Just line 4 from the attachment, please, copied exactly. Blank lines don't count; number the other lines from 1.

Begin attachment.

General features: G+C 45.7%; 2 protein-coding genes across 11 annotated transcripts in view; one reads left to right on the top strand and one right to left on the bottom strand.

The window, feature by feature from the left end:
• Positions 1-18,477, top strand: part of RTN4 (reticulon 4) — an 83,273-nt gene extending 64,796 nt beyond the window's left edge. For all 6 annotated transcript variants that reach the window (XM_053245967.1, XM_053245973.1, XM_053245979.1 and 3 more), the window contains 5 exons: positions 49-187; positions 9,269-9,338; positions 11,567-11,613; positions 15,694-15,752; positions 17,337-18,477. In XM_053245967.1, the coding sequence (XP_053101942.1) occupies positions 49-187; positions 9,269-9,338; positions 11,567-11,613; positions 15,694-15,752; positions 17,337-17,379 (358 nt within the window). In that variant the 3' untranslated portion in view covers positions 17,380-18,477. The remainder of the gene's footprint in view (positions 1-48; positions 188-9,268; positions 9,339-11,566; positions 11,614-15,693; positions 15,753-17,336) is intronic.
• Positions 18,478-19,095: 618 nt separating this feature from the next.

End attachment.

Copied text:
• Positions 18,478-19,095: 618 nt separating this feature from the next.